Tuesday, November 13, 2007

Candidate Review - Health Care - Joe Biden

Joe Biden, like Obama, has a long and complex page on Health Care. This is why I am somewhat wary of this one, because I feel like a punk if I don't read the whole thing, but being incredibly lazy, I don't want to go to the trouble of reading it.

Don't laugh; it's laziness like that that has made Stupid Enough Unexplanation Americas 434th most trusted news source.

Anyway I just read his plan and he has four key components.
1. Cover all Children
2. Access for Adults
3. Reinsurance For Catastrophic Cases
4. Encouraging Prevention and Modernization
The first one is straightforward enough; the second is giving the uninsured the option to buy into the Senate system - which to give it's official name, is called the Federal Employee Health Benefit Plan. They can buy in on a sliding scale depending on their means.

The third reflects the problem of one member on an insurance plan developing a big problem - say Cancer. Obviously in a big company that might not be too big a deal, but in a small company that can be a big problem.
By creating a federal reinsurance system for catastrophic costs, the risk and burden of covering these patients are spread among the general population, instead of smaller subgroups of employees.

. . . Ken Thorpe, a professor at Emory University, has estimated that a stop-loss plan that pays 75 percent of claims above a catastrophic threshold would, on average, reduce the variance in claims costs by more than 50 percent. Reducing the risk factor for health plans would translate into lower health insurance premiums.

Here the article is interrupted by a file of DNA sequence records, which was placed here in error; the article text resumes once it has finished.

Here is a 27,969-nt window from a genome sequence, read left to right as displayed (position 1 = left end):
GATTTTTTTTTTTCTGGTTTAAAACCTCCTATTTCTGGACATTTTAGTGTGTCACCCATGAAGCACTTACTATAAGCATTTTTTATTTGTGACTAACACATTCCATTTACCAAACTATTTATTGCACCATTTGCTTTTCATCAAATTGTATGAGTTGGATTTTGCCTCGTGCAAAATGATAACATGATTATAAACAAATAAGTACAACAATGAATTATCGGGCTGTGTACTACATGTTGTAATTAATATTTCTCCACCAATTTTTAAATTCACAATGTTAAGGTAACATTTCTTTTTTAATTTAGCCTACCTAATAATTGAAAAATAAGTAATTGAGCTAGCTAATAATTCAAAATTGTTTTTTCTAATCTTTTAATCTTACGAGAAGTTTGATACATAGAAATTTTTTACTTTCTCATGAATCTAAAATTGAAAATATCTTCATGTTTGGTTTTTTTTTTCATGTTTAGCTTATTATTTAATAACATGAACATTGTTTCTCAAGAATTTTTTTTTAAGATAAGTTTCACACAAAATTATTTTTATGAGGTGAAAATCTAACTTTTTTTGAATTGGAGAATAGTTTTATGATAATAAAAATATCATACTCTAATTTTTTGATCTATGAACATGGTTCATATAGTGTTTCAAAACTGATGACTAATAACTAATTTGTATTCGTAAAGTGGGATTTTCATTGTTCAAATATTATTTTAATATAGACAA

Make a certain amount of sense; but of course Free Market Conservatives would counter by saying that risk is part of the market place. You can't take out the risk without taking out the ability to succeed.

The fourth one contains a lot of interesting ideas as well, such as standardizing billing and claims.
When the Utah Health Information Network (UHIN) was created in 1994, health officials there estimated the state could save $100 million to $200 million per year by switching to a common system for medical billing. UHIN created a computer system that allows the many different billing systems used by doctors, insurers and hospitals to communicate with one another. But the network also required substantial cooperation from Utah's competing insurers. They agreed, for example, to cut a list of 900 codes for accepting or denying medical claims down to 90 and also agreed on common definitions.

The cost of health insurance has remained flat in Utah while it has increased an average of 13 percent per year in the rest of the United States. Several states are already studying what Utah was able to accomplish.
This reminds me a lot of Clinton and the West Wing - a bit of policy wonkery - but the good kind of policy wonkery - the kind that actually makes things better.

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